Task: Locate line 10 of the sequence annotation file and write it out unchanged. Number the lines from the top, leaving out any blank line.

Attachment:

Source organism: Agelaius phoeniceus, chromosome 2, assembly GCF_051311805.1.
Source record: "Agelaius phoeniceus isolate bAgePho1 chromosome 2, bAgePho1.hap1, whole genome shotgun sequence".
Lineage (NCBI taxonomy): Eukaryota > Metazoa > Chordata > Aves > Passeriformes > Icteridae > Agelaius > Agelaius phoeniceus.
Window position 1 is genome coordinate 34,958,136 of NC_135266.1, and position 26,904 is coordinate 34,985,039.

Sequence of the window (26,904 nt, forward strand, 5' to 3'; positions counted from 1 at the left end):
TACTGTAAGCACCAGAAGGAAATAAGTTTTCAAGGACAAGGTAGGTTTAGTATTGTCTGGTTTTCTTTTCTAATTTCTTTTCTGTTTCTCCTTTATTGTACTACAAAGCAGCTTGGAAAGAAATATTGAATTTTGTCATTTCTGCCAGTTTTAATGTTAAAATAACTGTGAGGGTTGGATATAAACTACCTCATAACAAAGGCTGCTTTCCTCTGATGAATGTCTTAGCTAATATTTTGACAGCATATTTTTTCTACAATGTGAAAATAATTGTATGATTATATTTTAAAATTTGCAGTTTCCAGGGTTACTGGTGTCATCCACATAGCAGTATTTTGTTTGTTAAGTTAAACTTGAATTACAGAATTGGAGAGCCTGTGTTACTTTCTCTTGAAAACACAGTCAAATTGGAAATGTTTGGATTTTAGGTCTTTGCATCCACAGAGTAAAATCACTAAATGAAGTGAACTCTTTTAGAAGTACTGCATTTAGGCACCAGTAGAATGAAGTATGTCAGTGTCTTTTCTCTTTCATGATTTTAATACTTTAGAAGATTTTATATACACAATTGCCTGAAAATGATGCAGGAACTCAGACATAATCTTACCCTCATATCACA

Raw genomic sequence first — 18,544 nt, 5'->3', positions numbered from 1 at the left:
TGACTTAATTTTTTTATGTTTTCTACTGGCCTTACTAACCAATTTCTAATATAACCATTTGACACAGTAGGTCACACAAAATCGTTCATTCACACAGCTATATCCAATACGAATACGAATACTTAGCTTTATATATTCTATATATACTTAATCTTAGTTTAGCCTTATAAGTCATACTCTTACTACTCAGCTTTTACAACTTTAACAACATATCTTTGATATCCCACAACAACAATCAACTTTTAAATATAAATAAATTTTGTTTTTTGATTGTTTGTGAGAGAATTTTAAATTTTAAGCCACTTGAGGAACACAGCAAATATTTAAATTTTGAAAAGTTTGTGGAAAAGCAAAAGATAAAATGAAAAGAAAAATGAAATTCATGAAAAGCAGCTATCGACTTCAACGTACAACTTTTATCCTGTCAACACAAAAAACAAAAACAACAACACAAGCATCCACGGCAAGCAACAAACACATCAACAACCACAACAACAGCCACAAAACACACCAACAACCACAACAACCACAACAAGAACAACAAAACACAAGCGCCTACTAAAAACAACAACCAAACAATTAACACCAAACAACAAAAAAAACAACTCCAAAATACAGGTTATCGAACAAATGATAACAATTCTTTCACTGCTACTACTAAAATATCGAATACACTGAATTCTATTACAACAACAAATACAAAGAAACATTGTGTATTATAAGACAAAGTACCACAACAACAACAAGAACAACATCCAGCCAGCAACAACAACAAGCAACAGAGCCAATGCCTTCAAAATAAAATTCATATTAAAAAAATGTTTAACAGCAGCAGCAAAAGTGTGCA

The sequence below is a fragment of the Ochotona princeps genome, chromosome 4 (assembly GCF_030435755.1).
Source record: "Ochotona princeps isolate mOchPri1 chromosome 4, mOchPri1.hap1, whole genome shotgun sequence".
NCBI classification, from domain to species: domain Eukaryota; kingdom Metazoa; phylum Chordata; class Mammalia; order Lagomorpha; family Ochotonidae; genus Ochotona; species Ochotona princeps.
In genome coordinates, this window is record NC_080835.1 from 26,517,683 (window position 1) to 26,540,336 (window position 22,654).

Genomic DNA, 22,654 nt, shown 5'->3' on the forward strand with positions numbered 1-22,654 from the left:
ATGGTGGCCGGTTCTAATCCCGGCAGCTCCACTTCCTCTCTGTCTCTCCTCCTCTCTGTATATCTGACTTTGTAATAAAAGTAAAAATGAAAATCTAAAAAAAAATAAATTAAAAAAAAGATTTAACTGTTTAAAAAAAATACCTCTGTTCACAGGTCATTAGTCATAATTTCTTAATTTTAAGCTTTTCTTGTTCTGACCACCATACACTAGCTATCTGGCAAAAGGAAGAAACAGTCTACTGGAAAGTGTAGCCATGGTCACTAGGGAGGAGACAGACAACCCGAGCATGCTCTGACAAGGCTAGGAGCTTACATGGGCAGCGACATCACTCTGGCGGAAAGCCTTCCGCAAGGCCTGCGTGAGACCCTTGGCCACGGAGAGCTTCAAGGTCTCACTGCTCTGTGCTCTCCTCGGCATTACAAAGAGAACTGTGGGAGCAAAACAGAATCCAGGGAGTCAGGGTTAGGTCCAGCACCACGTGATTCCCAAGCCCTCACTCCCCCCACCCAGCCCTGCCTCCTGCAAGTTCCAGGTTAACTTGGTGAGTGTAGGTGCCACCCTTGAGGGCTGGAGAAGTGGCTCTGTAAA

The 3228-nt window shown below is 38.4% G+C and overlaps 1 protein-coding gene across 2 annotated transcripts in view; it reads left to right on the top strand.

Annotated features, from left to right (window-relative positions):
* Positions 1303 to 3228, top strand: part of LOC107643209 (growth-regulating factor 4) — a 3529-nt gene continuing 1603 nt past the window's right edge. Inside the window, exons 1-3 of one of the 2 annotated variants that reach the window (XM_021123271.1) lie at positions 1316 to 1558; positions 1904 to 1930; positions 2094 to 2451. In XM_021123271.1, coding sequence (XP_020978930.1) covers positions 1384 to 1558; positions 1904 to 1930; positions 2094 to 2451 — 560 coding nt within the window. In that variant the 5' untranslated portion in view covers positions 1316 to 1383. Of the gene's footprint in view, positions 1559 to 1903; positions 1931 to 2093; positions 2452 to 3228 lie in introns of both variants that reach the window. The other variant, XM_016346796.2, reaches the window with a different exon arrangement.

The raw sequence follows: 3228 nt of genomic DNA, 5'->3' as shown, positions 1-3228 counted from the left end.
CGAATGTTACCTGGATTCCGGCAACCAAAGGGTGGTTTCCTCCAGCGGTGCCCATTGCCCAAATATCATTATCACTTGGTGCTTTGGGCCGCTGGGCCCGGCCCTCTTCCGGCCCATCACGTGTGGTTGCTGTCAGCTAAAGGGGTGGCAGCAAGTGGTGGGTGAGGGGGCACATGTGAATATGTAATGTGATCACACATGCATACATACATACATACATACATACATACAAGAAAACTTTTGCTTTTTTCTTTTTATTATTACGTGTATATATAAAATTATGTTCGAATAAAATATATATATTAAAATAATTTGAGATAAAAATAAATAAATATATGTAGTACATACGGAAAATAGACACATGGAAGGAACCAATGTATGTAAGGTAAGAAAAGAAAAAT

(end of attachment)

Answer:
Source record: "Ochotona princeps isolate mOchPri1 chromosome 4, mOchPri1.hap1, whole genome shotgun sequence".